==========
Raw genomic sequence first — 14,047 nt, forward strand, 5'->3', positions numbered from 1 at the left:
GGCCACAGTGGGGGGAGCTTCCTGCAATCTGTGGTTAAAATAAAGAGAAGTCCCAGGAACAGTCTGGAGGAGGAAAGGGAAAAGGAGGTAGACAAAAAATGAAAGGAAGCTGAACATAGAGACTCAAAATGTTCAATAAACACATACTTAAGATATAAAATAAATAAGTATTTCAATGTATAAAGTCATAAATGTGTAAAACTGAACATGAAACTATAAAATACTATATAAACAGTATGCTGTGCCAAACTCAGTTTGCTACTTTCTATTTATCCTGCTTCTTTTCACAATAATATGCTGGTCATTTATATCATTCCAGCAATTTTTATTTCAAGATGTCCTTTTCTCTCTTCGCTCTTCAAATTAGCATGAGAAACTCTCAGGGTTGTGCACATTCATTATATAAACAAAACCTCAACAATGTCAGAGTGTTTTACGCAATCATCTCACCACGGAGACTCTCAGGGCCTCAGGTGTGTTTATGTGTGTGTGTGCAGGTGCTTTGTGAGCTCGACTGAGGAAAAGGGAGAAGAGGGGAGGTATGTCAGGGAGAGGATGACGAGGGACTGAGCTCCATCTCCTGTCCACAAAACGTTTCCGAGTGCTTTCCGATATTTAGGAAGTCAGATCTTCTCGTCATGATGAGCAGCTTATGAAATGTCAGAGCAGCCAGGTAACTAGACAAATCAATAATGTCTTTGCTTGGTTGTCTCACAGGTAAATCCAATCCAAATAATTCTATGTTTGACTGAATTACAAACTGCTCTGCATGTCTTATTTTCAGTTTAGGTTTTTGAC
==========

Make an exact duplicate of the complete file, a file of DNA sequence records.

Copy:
Raw genomic sequence first — 14,047 nt, forward strand, 5'->3', positions numbered from 1 at the left:
GGCCACAGTGGGGGGAGCTTCCTGCAATCTGTGGTTAAAATAAAGAGAAGTCCCAGGAACAGTCTGGAGGAGGAAAGGGAAAAGGAGGTAGACAAAAAATGAAAGGAAGCTGAACATAGAGACTCAAAATGTTCAATAAACACATACTTAAGATATAAAATAAATAAGTATTTCAATGTATAAAGTCATAAATGTGTAAAACTGAACATGAAACTATAAAATACTATATAAACAGTATGCTGTGCCAAACTCAGTTTGCTACTTTCTATTTATCCTGCTTCTTTTCACAATAATATGCTGGTCATTTATATCATTCCAGCAATTTTTATTTCAAGATGTCCTTTTCTCTCTTCGCTCTTCAAATTAGCATGAGAAACTCTCAGGGTTGTGCACATTCATTATATAAACAAAACCTCAACAATGTCAGAGTGTTTTACGCAATCATCTCACCACGGAGACTCTCAGGGCCTCAGGTGTGTTTATGTGTGTGTGTGCAGGTGCTTTGTGAGCTCGACTGAGGAAAAGGGAGAAGAGGGGAGGTATGTCAGGGAGAGGATGACGAGGGACTGAGCTCCATCTCCTGTCCACAAAACGTTTCCGAGTGCTTTCCGATATTTAGGAAGTCAGATCTTCTCGTCATGATGAGCAGCTTATGAAATGTCAGAGCAGCCAGGTAACTAGACAAATCAATAATGTCTTTGCTTGGTTGTCTCACAGGTAAATCCAATCCAAATAATTCTATGTTTGACTGAATTACAAACTGCTCTGCATGTCTTATTTTCAGTTTAGGTTTTTGAC